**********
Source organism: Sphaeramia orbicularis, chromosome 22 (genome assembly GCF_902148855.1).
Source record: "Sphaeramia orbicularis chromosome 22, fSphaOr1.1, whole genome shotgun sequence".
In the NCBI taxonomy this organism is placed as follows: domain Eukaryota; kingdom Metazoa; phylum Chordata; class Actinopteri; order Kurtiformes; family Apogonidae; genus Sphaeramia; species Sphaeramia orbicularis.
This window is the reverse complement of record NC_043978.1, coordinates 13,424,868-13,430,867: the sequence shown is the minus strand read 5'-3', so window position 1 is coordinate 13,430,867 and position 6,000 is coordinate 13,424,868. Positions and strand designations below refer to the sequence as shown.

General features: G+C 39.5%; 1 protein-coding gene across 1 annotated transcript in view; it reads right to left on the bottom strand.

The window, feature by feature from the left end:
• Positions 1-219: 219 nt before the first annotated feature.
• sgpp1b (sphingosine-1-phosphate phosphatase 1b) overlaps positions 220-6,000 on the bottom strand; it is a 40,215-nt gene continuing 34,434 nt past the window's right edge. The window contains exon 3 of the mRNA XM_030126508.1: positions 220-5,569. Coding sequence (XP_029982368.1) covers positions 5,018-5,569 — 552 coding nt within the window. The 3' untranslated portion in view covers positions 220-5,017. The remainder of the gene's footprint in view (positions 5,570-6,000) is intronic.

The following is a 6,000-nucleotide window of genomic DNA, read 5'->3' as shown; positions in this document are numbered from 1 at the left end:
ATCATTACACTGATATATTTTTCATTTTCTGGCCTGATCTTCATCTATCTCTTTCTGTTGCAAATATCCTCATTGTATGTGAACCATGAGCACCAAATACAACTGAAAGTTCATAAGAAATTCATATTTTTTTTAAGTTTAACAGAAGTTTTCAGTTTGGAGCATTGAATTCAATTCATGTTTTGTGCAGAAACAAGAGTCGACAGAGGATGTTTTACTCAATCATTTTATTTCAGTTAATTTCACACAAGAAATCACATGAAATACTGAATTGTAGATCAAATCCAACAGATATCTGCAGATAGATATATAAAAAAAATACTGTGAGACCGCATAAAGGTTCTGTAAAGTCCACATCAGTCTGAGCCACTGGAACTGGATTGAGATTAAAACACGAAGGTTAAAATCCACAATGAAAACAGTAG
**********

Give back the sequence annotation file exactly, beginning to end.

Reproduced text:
Source organism: Sphaeramia orbicularis, chromosome 22 (genome assembly GCF_902148855.1).
Source record: "Sphaeramia orbicularis chromosome 22, fSphaOr1.1, whole genome shotgun sequence".
In the NCBI taxonomy this organism is placed as follows: domain Eukaryota; kingdom Metazoa; phylum Chordata; class Actinopteri; order Kurtiformes; family Apogonidae; genus Sphaeramia; species Sphaeramia orbicularis.
This window is the reverse complement of record NC_043978.1, coordinates 13,424,868-13,430,867: the sequence shown is the minus strand read 5'-3', so window position 1 is coordinate 13,430,867 and position 6,000 is coordinate 13,424,868. Positions and strand designations below refer to the sequence as shown.

General features: G+C 39.5%; 1 protein-coding gene across 1 annotated transcript in view; it reads right to left on the bottom strand.

The window, feature by feature from the left end:
• Positions 1-219: 219 nt before the first annotated feature.
• sgpp1b (sphingosine-1-phosphate phosphatase 1b) overlaps positions 220-6,000 on the bottom strand; it is a 40,215-nt gene continuing 34,434 nt past the window's right edge. The window contains exon 3 of the mRNA XM_030126508.1: positions 220-5,569. Coding sequence (XP_029982368.1) covers positions 5,018-5,569 — 552 coding nt within the window. The 3' untranslated portion in view covers positions 220-5,017. The remainder of the gene's footprint in view (positions 5,570-6,000) is intronic.

The following is a 6,000-nucleotide window of genomic DNA, read 5'->3' as shown; positions in this document are numbered from 1 at the left end:
ATCATTACACTGATATATTTTTCATTTTCTGGCCTGATCTTCATCTATCTCTTTCTGTTGCAAATATCCTCATTGTATGTGAACCATGAGCACCAAATACAACTGAAAGTTCATAAGAAATTCATATTTTTTTTAAGTTTAACAGAAGTTTTCAGTTTGGAGCATTGAATTCAATTCATGTTTTGTGCAGAAACAAGAGTCGACAGAGGATGTTTTACTCAATCATTTTATTTCAGTTAATTTCACACAAGAAATCACATGAAATACTGAATTGTAGATCAAATCCAACAGATATCTGCAGATAGATATATAAAAAAAATACTGTGAGACCGCATAAAGGTTCTGTAAAGTCCACATCAGTCTGAGCCACTGGAACTGGATTGAGATTAAAACACGAAGGTTAAAATCCACAATGAAAACAGTAG